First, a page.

“Right now, you find that the UK is doing a much better job in pushing the film than what played out back home,” said Jerry Chiemeke, a London-based lawyer and film critic who described the promotion as abysmally poor.
“How do you put such a highly anticipated film in tight morning slots where viewership will be low, and even with those slots, people tried seeing the film and they were told that it’s “simply not showing”? he asked.
FilmOne did not respond to Al Jazeera’s request for comment.
Obasi declined to speak on screening issues the film encountered in Nigeria, saying he would do so at a later date when he is ready. “For now, I’m just enjoying the theatrical run across several territories around the world,” he says.
Nollywood’s genre dynamics
Some critics say the case of Mami Wata’s botched showings in Nigeria reaffirms the popular notion that commercial films in Nollywood tend to overshadow the diversity offered by niche or arthouse filmmakers because the volume of promotion and distribution for the former vastly outstrips that for the latter.
For Aigbokhaevbolo, arthouse films don’t stand a chance in Nigeria. “The care and thoughtful promotion they get in other climes are absent in Nigeria. The audience isn’t as developed,” he said.
The data seems to support this: the highest-grossing films at the Nigerian box office are comedies. They are also often widely publicised and have an extended time in cinemas. Based on data from the Cinema Exhibitors Association of Nigeria (CEAN), five of the top earning Nigerian films of all time include Battle on Buka Street (2022), a comedy-drama that earned N655 million ($524,000), Omo Ghetto: The Saga (2020) earned N636 million ($508,800), The Wedding Party (2016) earned N452 million ($361,600), The Wedding Party 2 (2017) earned N433 million ($346,400), and Chief Daddy earned N387 million ($309,600) at the box office. None of them has received as much praise from critics as Mami Wata.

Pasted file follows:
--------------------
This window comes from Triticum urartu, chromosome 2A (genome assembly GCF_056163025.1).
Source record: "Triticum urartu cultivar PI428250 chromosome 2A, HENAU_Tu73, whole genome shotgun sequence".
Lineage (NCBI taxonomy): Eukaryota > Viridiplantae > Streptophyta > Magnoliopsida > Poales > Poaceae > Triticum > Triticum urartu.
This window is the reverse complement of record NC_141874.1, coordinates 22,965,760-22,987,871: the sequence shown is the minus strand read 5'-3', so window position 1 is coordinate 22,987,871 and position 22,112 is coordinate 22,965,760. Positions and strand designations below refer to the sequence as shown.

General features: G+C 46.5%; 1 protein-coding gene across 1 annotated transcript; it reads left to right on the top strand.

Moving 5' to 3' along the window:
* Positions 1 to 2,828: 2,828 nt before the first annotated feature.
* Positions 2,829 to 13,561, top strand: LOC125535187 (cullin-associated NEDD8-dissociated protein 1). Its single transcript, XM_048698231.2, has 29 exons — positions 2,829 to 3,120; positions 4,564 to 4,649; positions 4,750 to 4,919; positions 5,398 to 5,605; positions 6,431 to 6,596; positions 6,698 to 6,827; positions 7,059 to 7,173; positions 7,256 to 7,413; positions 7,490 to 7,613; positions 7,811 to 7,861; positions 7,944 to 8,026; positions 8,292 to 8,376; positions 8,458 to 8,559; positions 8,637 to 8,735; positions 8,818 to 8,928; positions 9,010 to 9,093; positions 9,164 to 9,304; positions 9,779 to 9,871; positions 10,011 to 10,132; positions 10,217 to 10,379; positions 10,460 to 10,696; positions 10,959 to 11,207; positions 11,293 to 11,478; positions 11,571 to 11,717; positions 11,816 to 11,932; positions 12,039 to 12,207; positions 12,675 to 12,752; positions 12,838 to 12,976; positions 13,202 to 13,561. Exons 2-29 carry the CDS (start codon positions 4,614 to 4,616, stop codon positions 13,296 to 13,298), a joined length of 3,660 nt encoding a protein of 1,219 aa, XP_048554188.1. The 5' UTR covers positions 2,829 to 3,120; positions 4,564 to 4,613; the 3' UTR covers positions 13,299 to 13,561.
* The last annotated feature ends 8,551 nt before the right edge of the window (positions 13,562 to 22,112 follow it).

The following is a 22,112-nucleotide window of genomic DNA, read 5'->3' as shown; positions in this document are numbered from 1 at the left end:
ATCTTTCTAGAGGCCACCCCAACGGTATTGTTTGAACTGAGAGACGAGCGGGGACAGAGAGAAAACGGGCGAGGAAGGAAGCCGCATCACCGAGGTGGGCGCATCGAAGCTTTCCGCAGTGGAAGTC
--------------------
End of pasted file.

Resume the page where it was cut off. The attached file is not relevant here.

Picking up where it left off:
But not everyone is convinced.
Anita Eboigbe, co-founder of media outlet In Nollywood, does not believe popular Nollywood genres overshadow arthouse films but says it is a case of what is more accessible to the audience.
“If the audience finds a type of genre more accessible, they will grow to like it,” she said. “If it is hard for the audience to build a relationship with a particular genre, they will not be easily drawn to it.”
Eboigbe further explains that several factors influence what interests the audience, including what industry stakeholders feel is profitable or unprofitable.
The niche or arthouse labels have also affected the way certain films are received and promoted, says Obasi. “These labels just give the [industry] cabals the excuse to regurgitate the same narrative. Because once you put that label on it, the everyday audience doesn’t want to go near it because they think it’s beyond them,” he said. “Try to challenge the audience with a good story, and the promise of an amazing cinematic experience, and see what happens. This is what they’re afraid to do.”
Meanwhile, Mami Wata is still opening in cinemas across the world, with expected premieres in Germany and Austria in January 2024. The film crew also says its theatrical release is expected soon in multiple markets including the United States and Switzerland.
The film’s fans were hoping it would fare better than Nigeria’s previous Oscar entries. In 2019, Lionheart, Nigeria’s first entry – which was co-written by Obasi – was disqualified because of its English dialogue while the second entry, The Milkmaid (2020) did not make the shortlist in 2021.
But the Academy Awards announced a shortlist on Thursday that did not include Mami Wata, disappointing many who had been backing it.
Still, Chiemeke says the film brought a different flavour compared with previous entries.
“Mami Wata provides a conduit between old and new, digging deep into Nigerian folklore while deploying a fresh approach to storytelling,” he said. “It’s our best shot yet, our most realistic.”